Corporate Body - Cartuja de Cazalla de la Sierra (Sevilla, España)

Cartuja de Cazalla de la Sierra (Sevilla, España)



Corporate Body

Preferred form:

Cartuja de Cazalla de la Sierra (Sevilla, España)Other forms

Fechas de Existencia:

from 1476 to 1835


The founding of the Charterhouse of Cazalla de la Sierra was an initiative of Fernando de la Torre, the prior of the Charterhouse of Santa María de las Cuevas in Seville. After the prior's death, the monks asked in united action for the monastery's founding to the General Chapter. In 1476, they got the license and, one year later, they bought El Castillejo, which were some territories that belonged to the King Peter I of Castile. In 1479, the works started. In 1503, they had not been finished yet. In the General Chapter of 1504, the monastery was dedicated to Concepción de María, and Bartolomé Guerrero was chosen to be the first prior. This monastery started to operate as a unique case, since it was the first Carthusian monastery that was created as a subsidiary of another one. As it was a subsidiary of Santa María de las Cuevas, it suffered serious problems of funding. Therefore, they tried to change its location in several occasions, all of them unsuccessful. In 1534, they tried to move it to Huelva; in 1588, to Málaga; in 1611 and 1624, to Álora; in 1624 and 1715, to Córdoba, etc. Nevertheless, in the 17th century, the convent started to be economically viable and in 1730, the monastery (its buildings and oldest parts) was recently developed thanks to some private donations. In 1750, Pedro de Aguilar, noble in Llerena, became the main convent's benefactor. He gave his fortune and employed some artisans from Extremadura to build a Baroque bell gable. Pedro de Aguilar wanted to live his last years in the monastery. So, he settled in a cell, where he had some privileges that the monks did not have, such as the possibility to eat meat. In addition, he could pick a monk a day to speak to for an hour and to study the effects of the vow of silence in human minds. Even though 1753 was a period of maximum splendor for the monastery thanks to the purchase of several buildings and a good economic situation, in 1810, life in convent stopped. This was due to the invasion of the French troops, who expelled the monks and looted the convent. When they returned in 1814 after the end of the War of Independence, life in convent did not last much more. In 1835, the convent was closed for good because of the decrees of Mendizábal's disentailment.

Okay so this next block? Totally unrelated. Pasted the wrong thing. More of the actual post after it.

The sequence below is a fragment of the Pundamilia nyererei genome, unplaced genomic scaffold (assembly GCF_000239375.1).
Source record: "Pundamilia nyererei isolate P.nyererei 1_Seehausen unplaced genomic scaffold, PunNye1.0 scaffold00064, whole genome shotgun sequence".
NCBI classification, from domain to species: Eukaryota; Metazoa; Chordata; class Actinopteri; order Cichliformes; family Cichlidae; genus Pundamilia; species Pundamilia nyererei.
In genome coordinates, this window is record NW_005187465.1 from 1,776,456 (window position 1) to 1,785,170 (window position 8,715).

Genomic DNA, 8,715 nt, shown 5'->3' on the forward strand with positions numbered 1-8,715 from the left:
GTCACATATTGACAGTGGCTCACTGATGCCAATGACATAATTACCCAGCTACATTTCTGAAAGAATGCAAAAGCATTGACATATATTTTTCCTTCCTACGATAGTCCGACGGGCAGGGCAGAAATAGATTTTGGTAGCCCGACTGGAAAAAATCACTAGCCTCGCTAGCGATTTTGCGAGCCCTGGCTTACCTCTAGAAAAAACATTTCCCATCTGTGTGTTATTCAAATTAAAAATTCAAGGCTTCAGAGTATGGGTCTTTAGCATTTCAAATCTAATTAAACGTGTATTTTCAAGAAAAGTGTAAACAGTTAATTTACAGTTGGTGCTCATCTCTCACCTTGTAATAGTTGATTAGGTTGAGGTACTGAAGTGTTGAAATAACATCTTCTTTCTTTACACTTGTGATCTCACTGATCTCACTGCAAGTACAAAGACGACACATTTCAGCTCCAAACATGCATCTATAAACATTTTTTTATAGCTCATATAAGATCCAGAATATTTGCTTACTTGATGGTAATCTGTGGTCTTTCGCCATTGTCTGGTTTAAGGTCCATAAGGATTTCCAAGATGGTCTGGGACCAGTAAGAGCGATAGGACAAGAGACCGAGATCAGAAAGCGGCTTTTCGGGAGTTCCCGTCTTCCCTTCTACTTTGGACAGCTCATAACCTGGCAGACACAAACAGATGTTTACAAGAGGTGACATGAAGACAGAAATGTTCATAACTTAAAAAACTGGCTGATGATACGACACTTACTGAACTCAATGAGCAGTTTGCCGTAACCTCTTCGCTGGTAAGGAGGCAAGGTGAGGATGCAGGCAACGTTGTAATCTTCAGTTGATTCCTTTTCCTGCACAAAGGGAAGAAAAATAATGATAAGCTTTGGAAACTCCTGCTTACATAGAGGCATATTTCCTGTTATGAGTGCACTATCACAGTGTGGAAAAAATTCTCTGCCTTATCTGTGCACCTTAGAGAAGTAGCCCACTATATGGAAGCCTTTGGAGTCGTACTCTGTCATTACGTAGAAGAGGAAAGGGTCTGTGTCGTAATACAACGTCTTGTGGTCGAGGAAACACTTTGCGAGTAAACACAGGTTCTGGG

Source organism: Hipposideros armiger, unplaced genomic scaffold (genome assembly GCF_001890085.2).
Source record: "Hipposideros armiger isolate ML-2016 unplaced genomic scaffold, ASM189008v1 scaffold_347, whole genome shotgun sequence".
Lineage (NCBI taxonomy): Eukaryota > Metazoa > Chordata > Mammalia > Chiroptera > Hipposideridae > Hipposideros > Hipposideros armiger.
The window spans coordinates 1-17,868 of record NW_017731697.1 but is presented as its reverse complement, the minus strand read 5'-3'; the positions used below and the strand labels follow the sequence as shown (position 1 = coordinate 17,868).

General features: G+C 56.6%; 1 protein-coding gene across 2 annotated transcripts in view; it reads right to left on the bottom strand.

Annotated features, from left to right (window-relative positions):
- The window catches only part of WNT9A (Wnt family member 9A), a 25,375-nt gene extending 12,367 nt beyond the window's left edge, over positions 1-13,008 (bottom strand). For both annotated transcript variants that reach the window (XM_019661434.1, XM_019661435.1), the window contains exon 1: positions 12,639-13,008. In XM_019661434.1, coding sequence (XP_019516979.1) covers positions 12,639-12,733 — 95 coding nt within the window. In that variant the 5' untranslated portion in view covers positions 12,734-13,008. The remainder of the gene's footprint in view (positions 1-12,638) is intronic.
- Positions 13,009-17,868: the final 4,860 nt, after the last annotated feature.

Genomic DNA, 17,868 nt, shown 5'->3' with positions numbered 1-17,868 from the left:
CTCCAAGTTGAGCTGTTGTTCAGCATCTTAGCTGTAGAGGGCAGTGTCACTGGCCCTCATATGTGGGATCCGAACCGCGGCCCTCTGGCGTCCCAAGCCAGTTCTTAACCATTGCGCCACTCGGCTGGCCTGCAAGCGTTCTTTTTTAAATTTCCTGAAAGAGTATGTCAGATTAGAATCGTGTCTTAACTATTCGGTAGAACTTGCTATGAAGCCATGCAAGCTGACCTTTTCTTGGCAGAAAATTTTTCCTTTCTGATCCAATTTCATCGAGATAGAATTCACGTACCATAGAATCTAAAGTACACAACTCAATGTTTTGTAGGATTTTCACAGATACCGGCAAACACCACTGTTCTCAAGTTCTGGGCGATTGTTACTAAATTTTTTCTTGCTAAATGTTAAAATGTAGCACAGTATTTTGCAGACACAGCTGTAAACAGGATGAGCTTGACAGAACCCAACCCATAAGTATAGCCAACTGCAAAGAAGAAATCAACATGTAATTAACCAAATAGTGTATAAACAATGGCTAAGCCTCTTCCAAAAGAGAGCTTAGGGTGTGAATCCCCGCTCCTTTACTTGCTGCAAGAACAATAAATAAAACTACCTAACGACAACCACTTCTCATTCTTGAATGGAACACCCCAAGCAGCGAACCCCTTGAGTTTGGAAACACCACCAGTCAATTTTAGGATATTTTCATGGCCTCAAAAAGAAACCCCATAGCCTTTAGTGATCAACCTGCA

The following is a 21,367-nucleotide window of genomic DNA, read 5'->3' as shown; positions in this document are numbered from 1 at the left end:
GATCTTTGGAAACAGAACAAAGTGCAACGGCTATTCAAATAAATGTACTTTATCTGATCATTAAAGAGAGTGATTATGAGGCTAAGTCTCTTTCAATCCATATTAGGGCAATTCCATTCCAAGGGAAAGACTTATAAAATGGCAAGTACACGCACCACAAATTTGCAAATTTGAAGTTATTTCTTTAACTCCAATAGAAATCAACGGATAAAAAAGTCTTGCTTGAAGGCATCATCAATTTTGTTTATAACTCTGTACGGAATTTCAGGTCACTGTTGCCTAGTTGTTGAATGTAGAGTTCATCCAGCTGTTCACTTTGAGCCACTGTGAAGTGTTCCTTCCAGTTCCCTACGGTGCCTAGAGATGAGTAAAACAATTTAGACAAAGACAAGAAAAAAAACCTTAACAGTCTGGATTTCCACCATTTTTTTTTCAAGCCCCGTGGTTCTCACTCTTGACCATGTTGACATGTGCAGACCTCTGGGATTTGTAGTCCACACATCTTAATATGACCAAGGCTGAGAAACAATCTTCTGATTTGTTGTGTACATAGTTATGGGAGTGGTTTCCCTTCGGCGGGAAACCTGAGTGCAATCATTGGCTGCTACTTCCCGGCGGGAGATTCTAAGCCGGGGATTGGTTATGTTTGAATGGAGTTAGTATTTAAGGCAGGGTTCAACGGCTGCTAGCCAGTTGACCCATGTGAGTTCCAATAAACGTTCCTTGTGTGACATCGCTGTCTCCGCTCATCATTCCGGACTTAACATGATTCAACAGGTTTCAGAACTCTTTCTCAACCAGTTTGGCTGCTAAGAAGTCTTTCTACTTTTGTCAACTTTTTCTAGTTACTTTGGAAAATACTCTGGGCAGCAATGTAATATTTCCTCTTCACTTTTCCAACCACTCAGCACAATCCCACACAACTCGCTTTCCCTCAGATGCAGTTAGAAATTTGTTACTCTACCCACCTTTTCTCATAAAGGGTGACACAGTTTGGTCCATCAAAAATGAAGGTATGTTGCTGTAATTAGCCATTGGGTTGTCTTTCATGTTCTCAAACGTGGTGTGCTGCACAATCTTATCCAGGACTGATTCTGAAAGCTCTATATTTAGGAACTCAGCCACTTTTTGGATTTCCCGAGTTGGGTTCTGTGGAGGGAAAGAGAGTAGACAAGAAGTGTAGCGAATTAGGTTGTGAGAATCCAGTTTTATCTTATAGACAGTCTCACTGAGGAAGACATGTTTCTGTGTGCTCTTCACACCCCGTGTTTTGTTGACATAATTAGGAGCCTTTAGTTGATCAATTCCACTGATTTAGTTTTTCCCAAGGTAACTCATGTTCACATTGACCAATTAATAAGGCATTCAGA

Mandates/Legal Sources


Real Decreto de 25 de julio de 1835 suprimiendo los monasterios y conventos de religiosos que no tengan 12 individuos profesos, de los cuales las dos terceras partes a lo menos sean de coro. BOE núm. 211, de 29 de julio de 1835, páginas 841 a 842.

Real Decreto de 11 de octubre de 1835 suprimiendo los monacales. BOE núm. 292, de 14 de octubre de 1835, página 1157.

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Cat¿logo autoridades SUDOC